The Productivity Commission estimates that the more than a million Australians now accessing aged-care services are expected to number 3.5 million by 2050, necessitating immediate attention by our governments.

We need to be fully aware of the looming fiscal pressure this will bring about.

An older population will mean that government spending will rise because of age-related programs: the pension, health, disability payments and aged care.

The ageing of our population is projected to absorb another 5 per cent of gross domestic product by 2050. Spending on aged care alone is expected to more than double, from 0.8 per cent of GDP in 2010 to 1.8 per cent of GDP by 2050. The federal government has several levers at its disposal to relieve fiscal pressure and alter the balance between public and private age-related spending. Our budgets are not predicted to spiral out of control because previous governments have put some of these measures in place, such as extending working lives and, in the case of the federal Labor governments of Bob Hawke and Paul Keating, setting up compulsory superannuation. This is despite the Gillard government making it more difficult for the rich and the old to contribute to super without paying more tax.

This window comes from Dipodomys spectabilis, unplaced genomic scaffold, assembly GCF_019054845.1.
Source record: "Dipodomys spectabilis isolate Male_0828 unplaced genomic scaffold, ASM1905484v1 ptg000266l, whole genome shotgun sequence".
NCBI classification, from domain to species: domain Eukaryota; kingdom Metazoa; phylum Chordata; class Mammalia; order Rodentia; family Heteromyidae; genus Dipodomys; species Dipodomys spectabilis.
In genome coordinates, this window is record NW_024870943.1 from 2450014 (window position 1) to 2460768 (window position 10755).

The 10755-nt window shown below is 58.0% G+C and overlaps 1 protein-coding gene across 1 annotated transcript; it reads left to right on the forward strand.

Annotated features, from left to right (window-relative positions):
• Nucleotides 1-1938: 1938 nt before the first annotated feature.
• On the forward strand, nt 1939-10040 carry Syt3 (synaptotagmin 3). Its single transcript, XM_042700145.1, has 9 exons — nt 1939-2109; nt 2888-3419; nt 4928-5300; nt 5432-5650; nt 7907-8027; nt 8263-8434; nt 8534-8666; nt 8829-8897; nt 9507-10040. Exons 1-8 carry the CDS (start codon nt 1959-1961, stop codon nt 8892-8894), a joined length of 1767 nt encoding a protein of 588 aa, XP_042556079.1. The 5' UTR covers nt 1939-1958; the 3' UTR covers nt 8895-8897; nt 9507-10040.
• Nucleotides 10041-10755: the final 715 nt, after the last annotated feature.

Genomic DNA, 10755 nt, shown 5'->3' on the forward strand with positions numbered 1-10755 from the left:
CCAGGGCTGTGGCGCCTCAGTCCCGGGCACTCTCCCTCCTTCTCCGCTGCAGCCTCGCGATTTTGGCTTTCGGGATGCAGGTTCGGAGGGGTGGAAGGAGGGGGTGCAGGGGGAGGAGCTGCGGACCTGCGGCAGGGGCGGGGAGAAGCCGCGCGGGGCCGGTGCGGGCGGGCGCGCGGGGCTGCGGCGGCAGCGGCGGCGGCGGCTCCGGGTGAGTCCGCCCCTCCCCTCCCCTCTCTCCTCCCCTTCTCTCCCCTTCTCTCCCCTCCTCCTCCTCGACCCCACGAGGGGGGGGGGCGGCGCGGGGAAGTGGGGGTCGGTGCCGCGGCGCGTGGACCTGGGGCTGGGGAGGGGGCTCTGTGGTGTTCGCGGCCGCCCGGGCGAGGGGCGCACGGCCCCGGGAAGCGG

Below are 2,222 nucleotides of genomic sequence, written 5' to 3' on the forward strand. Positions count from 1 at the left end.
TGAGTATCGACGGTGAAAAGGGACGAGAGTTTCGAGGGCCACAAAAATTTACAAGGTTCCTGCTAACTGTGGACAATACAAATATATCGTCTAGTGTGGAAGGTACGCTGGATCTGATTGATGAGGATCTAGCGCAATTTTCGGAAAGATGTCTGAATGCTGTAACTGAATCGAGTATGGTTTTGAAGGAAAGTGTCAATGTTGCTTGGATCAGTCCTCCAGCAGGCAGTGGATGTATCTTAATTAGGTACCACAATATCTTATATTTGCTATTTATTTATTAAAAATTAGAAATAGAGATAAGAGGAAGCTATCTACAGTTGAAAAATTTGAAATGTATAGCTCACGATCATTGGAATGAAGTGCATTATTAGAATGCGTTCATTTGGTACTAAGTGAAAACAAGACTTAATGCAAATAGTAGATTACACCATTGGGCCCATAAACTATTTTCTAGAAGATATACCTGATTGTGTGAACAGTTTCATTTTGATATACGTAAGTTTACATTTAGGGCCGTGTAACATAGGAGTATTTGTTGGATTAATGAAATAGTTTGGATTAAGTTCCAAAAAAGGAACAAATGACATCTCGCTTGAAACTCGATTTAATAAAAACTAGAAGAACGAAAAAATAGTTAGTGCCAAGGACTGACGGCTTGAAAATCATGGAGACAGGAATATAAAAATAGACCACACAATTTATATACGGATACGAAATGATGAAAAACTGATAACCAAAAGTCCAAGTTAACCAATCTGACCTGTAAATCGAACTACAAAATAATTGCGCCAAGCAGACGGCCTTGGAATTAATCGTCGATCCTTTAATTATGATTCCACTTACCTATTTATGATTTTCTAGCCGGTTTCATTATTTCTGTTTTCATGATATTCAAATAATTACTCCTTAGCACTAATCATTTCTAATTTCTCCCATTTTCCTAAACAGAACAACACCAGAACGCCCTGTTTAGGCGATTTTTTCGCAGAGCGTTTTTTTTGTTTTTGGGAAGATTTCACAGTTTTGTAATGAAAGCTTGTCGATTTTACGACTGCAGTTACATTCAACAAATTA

But what few politicians and policymakers seem to be considering is the impact that our changed demographics will have on the fabric of Australian society. From our families to our workplaces, to our streets, cities, shopping centres and schools, virtually no aspect of daily life will be untouched by the cultural shift brought about by a population dominated by older people.